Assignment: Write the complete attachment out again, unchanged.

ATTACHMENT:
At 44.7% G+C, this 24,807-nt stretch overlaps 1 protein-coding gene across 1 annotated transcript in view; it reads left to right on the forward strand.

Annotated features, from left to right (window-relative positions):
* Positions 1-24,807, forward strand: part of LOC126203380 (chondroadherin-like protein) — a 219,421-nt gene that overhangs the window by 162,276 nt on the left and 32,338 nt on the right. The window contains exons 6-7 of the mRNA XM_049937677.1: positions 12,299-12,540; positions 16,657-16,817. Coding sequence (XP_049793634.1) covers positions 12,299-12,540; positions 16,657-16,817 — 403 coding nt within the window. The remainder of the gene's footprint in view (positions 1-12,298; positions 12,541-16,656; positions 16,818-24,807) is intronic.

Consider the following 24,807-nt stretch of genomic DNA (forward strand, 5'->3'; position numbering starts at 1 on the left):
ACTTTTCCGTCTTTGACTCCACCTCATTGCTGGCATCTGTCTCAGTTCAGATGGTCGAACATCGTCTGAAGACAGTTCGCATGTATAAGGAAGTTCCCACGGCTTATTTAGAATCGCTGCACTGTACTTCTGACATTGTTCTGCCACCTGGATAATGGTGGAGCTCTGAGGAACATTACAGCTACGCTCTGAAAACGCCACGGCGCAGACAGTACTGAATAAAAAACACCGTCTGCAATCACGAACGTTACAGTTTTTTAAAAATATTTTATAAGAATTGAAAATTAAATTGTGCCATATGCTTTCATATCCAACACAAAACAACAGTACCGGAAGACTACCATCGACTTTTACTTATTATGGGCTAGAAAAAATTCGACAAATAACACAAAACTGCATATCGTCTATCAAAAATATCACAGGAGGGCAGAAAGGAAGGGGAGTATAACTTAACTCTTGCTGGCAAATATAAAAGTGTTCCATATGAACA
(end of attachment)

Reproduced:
At 44.7% G+C, this 24,807-nt stretch overlaps 1 protein-coding gene across 1 annotated transcript in view; it reads left to right on the forward strand.

Annotated features, from left to right (window-relative positions):
* Positions 1-24,807, forward strand: part of LOC126203380 (chondroadherin-like protein) — a 219,421-nt gene that overhangs the window by 162,276 nt on the left and 32,338 nt on the right. The window contains exons 6-7 of the mRNA XM_049937677.1: positions 12,299-12,540; positions 16,657-16,817. Coding sequence (XP_049793634.1) covers positions 12,299-12,540; positions 16,657-16,817 — 403 coding nt within the window. The remainder of the gene's footprint in view (positions 1-12,298; positions 12,541-16,656; positions 16,818-24,807) is intronic.

Consider the following 24,807-nt stretch of genomic DNA (forward strand, 5'->3'; position numbering starts at 1 on the left):
ACTTTTCCGTCTTTGACTCCACCTCATTGCTGGCATCTGTCTCAGTTCAGATGGTCGAACATCGTCTGAAGACAGTTCGCATGTATAAGGAAGTTCCCACGGCTTATTTAGAATCGCTGCACTGTACTTCTGACATTGTTCTGCCACCTGGATAATGGTGGAGCTCTGAGGAACATTACAGCTACGCTCTGAAAACGCCACGGCGCAGACAGTACTGAATAAAAAACACCGTCTGCAATCACGAACGTTACAGTTTTTTAAAAATATTTTATAAGAATTGAAAATTAAATTGTGCCATATGCTTTCATATCCAACACAAAACAACAGTACCGGAAGACTACCATCGACTTTTACTTATTATGGGCTAGAAAAAATTCGACAAATAACACAAAACTGCATATCGTCTATCAAAAATATCACAGGAGGGCAGAAAGGAAGGGGAGTATAACTTAACTCTTGCTGGCAAATATAAAAGTGTTCCATATGAACA